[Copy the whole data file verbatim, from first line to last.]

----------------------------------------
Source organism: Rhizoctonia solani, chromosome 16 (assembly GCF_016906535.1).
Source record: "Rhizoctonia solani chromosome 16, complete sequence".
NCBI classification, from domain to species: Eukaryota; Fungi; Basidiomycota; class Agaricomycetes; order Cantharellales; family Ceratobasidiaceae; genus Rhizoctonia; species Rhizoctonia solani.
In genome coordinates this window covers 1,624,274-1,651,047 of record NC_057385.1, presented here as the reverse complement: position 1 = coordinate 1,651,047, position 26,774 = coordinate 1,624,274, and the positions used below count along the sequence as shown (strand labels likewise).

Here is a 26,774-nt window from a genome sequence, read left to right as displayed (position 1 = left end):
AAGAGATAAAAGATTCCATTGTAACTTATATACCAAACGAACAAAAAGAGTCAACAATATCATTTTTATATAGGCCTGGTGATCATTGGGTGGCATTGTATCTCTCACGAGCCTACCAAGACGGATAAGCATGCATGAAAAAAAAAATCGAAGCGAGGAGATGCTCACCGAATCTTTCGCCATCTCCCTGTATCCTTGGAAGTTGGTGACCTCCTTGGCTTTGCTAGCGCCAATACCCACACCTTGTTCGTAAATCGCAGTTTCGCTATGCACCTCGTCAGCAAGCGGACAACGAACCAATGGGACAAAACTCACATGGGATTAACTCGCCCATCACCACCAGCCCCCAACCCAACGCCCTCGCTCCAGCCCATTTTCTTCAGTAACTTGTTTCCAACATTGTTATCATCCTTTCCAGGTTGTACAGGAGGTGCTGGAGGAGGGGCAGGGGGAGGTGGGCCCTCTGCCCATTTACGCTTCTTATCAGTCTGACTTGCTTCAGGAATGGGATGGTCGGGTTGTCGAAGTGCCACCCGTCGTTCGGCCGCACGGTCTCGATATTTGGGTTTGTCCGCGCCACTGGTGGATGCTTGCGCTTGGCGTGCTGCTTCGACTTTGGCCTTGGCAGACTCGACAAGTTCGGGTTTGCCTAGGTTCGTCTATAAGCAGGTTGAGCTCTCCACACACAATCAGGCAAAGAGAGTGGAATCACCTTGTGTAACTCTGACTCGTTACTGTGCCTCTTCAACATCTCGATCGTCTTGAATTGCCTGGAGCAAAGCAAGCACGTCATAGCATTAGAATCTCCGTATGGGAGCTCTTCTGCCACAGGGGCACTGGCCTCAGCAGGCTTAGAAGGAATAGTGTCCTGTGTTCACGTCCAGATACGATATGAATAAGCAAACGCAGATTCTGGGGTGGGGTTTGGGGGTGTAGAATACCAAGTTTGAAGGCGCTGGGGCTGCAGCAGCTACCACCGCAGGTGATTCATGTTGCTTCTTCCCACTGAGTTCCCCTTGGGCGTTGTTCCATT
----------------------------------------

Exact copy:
Source organism: Rhizoctonia solani, chromosome 16 (assembly GCF_016906535.1).
Source record: "Rhizoctonia solani chromosome 16, complete sequence".
NCBI classification, from domain to species: Eukaryota; Fungi; Basidiomycota; class Agaricomycetes; order Cantharellales; family Ceratobasidiaceae; genus Rhizoctonia; species Rhizoctonia solani.
In genome coordinates this window covers 1,624,274-1,651,047 of record NC_057385.1, presented here as the reverse complement: position 1 = coordinate 1,651,047, position 26,774 = coordinate 1,624,274, and the positions used below count along the sequence as shown (strand labels likewise).

Here is a 26,774-nt window from a genome sequence, read left to right as displayed (position 1 = left end):
AAGAGATAAAAGATTCCATTGTAACTTATATACCAAACGAACAAAAAGAGTCAACAATATCATTTTTATATAGGCCTGGTGATCATTGGGTGGCATTGTATCTCTCACGAGCCTACCAAGACGGATAAGCATGCATGAAAAAAAAAATCGAAGCGAGGAGATGCTCACCGAATCTTTCGCCATCTCCCTGTATCCTTGGAAGTTGGTGACCTCCTTGGCTTTGCTAGCGCCAATACCCACACCTTGTTCGTAAATCGCAGTTTCGCTATGCACCTCGTCAGCAAGCGGACAACGAACCAATGGGACAAAACTCACATGGGATTAACTCGCCCATCACCACCAGCCCCCAACCCAACGCCCTCGCTCCAGCCCATTTTCTTCAGTAACTTGTTTCCAACATTGTTATCATCCTTTCCAGGTTGTACAGGAGGTGCTGGAGGAGGGGCAGGGGGAGGTGGGCCCTCTGCCCATTTACGCTTCTTATCAGTCTGACTTGCTTCAGGAATGGGATGGTCGGGTTGTCGAAGTGCCACCCGTCGTTCGGCCGCACGGTCTCGATATTTGGGTTTGTCCGCGCCACTGGTGGATGCTTGCGCTTGGCGTGCTGCTTCGACTTTGGCCTTGGCAGACTCGACAAGTTCGGGTTTGCCTAGGTTCGTCTATAAGCAGGTTGAGCTCTCCACACACAATCAGGCAAAGAGAGTGGAATCACCTTGTGTAACTCTGACTCGTTACTGTGCCTCTTCAACATCTCGATCGTCTTGAATTGCCTGGAGCAAAGCAAGCACGTCATAGCATTAGAATCTCCGTATGGGAGCTCTTCTGCCACAGGGGCACTGGCCTCAGCAGGCTTAGAAGGAATAGTGTCCTGTGTTCACGTCCAGATACGATATGAATAAGCAAACGCAGATTCTGGGGTGGGGTTTGGGGGTGTAGAATACCAAGTTTGAAGGCGCTGGGGCTGCAGCAGCTACCACCGCAGGTGATTCATGTTGCTTCTTCCCACTGAGTTCCCCTTGGGCGTTGTTCCATT